January’s meteor shower is upon us, but the weather forecast isn’t great (Credit: Shutterstock)
The first meteor shower of 2023 is set to peak tonight with as many as 100 shooting stars crossing the night sky.
The Quadrantids meteor shower is a brief but powerful meteor shower that comes around every January.
It’s caused by debris raining down on Earth from the asteroid 2003 EH1 and is particularly visible in the northern hemisphere.
The exact time of the peak of the shower is 3am tomorrow morning, Wednesday 4th January.
Unfortunately, the Met Office is forecasting cloud cover for most of the UK throughout the night. Those in Scotland may have pockets of clear sky but it doesn’t look good for residents in England and Wales.
Sadly, as well as extensive cloud cover, we also have a 91% waxing gibbous moon to deal with. Which means, even if the sky is clear, there will be a lot of illumination from the moon potentially stopping you seeing the meteors.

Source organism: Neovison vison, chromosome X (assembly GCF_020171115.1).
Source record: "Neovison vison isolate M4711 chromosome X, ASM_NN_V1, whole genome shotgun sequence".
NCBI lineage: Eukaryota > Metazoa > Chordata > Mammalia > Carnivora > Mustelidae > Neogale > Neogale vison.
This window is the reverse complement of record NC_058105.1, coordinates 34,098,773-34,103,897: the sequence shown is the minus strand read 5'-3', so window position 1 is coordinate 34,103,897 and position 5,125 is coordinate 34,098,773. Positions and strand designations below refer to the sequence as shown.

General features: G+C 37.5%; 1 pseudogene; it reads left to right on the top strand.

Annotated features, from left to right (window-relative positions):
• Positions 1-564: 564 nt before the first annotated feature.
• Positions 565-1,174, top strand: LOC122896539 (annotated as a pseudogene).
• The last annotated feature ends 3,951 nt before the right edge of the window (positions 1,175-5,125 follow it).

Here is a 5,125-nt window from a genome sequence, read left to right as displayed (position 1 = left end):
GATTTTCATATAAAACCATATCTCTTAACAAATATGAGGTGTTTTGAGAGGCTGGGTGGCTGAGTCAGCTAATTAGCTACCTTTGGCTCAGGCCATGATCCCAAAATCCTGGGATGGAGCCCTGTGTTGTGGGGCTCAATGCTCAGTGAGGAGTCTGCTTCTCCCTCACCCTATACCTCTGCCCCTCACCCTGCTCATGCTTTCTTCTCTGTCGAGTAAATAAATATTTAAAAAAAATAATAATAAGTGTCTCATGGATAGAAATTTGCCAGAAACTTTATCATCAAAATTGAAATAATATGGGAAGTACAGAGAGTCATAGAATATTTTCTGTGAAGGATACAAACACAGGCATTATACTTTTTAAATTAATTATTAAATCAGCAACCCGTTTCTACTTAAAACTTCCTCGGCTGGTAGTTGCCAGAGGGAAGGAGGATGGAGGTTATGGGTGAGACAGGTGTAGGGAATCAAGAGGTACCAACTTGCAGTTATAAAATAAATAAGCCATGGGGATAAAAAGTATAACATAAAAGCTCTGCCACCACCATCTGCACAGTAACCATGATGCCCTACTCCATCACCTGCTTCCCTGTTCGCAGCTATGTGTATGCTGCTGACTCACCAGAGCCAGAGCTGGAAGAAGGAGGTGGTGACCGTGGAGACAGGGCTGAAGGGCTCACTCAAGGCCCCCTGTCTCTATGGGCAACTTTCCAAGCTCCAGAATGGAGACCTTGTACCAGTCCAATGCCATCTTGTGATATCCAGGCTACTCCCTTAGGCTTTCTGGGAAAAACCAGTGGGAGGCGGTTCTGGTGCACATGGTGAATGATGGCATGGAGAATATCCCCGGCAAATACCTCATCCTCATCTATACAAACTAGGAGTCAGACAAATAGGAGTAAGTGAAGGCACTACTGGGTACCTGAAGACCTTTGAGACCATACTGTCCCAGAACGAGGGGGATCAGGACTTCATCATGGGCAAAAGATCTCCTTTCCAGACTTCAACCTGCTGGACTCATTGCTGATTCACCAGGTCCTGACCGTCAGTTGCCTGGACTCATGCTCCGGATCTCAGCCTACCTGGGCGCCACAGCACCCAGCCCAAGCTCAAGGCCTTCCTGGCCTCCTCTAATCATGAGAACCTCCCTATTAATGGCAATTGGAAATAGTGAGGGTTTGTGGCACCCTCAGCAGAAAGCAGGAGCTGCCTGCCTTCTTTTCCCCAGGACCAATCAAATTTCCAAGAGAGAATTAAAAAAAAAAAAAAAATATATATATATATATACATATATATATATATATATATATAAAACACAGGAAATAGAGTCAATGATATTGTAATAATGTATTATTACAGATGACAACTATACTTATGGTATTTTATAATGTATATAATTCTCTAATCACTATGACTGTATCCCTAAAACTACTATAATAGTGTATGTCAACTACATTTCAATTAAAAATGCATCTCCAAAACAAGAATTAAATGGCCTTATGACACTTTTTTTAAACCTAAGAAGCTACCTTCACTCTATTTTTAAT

Quadrantids meteor shower 2023: Where should I look?
If you are lucky enough to escape the cloud cover and rain and get a bit of clear sky, you shouldn’t struggle to spot the shooting stars.
Ideally, facing northeast will get the best view. But it shouldn’t matter too much which direction you face as long as you can get as much of the sky in your view as possible.
Try to stay away from trees, tall buildings or streetlights.
The further north you go, the better your view of the meteor shower will be (Credit: Getty)
Of course, you’re going to need to give your eyes a little time to adjust to the dark, so it’s advisable to be outside for about 30 minutes before you really start watching for meteors.
A rain jacket and thermos flask of something warm may be advisable.
Quadrantids meteor shower 2023: Where does it come from?
The Quadrantids got their name because they appeared to come from a constellation called ‘Quadrans Muralis’, which was created in 1795 but is no longer recognised as a constellation.
The French astronomer Jérôme Lalande created the constellation that included portions of Boötes and Draco, but it has since fallen out of use.
As mentioned, the fragments of rock that burn up in our atmosphere come from the asteroid 2003 EH1.
The Quadrantids actually come from an asteroid (Credit: Getty)
‘Most meteor showers have a two-day peak, which makes catching sight of these other meteors much more possible,’ explains Nasa.
‘The Quadrantids peak, on the other hand, is much shorter—only a few hours.’
So your very best chance – providing the sky does offer some clear patches – to see the Quadrantids this year is tonight.